A requirement on GPs to meet minimum data recording standards is also increasingly recognised as vital to underpin the broader management and quality monitoring of the health system. Revalidation provides an important mechanism through which it will be possible to develop consistent and accurate records of primary care.

4.1.2  Routinely collected hospital data

Routinely collected hospital data is being proposed as a source of data for revalidation by some specialty associations. A number have put forward clinical indicators that can be derived from these data. However there are a number of aspects of the data that mean it is not as effective as it might be in supporting either revalidation or, more broadly, monitoring of quality. In particular:

  • There is no accurate record of the doctor or anaesthetist performing any procedure.
  • There is no "present on admission" flag to distinguish the diagnoses with which the patient presented at hospital from those which may have resulted from treatment.
  • There are inadequate rules around the coding of complications such as Deep Vein Thrombosis.

Modest investment in the development of routine data sources could greatly reduce the costs of ensuring doctors have the data they need to support revalidation.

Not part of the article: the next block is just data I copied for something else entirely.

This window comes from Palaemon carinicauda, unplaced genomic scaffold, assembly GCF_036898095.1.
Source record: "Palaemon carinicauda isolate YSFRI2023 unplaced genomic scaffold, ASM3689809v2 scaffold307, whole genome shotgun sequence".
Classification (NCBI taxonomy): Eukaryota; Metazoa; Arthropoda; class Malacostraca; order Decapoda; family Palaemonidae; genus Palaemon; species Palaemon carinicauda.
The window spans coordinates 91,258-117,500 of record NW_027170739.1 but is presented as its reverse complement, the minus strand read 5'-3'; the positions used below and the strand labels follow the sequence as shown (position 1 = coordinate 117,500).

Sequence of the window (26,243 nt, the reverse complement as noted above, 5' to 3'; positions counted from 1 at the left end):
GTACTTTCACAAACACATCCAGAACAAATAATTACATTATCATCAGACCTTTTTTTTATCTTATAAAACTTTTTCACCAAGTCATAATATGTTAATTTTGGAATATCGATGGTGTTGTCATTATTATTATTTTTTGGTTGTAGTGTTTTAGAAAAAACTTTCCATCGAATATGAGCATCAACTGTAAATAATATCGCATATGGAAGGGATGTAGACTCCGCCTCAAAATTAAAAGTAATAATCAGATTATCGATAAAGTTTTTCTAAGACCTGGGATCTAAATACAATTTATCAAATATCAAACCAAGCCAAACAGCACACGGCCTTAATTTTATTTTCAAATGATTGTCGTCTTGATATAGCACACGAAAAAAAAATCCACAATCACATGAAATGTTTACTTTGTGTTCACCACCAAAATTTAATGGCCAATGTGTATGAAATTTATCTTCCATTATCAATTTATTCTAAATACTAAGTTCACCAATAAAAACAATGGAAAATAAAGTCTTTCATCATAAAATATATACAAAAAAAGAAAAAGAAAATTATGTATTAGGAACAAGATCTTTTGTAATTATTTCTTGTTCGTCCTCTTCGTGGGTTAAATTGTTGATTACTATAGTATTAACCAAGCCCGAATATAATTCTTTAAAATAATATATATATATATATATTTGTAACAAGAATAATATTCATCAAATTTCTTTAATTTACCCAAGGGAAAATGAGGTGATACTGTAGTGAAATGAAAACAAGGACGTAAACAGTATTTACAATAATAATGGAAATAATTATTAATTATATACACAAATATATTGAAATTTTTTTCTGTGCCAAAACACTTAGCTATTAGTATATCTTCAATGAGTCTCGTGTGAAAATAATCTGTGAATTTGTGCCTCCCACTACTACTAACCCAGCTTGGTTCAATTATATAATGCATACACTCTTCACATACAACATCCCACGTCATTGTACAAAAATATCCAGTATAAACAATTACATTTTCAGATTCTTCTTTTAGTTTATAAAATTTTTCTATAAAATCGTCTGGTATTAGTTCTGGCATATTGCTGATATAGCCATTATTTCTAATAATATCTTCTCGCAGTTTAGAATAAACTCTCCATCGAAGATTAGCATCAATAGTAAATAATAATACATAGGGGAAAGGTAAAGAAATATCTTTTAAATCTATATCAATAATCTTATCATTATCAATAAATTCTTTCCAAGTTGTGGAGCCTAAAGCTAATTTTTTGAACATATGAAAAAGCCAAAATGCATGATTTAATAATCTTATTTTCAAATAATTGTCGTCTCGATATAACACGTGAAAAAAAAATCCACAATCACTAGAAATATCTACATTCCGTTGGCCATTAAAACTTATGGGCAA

A related issue with routine data is lack of clinician involvement in the recording of these data which can result in inaccuracy and mistrust of the data. Secondary care providers need to take steps to ensure clinicians take an active role in ensuring information is recorded correctly.

4.1.3.  National Clinical Audit

The key problem with National Clinical Audit data is the cost of completing the data, the consequent lack of completeness of many records and the lack of independent checks to identify where data is incomplete.

Stronger requirements on clinicians to participate in audit would help. We would also like to see routine comparisons between the hospital's routine records and the clinical audit record to ensure completeness and accuracy.


1.  Minimum standards for data recording on clinical systems are established for GPs

2.  A review of routine hospital data is implemented and the data set is adapted to enable it to best support revalidation.

3.  National Clinical Audits are required to regularly compare themselves with official records of activity to identify where data is not being recorded

November 2010

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Prepared 8 February 2011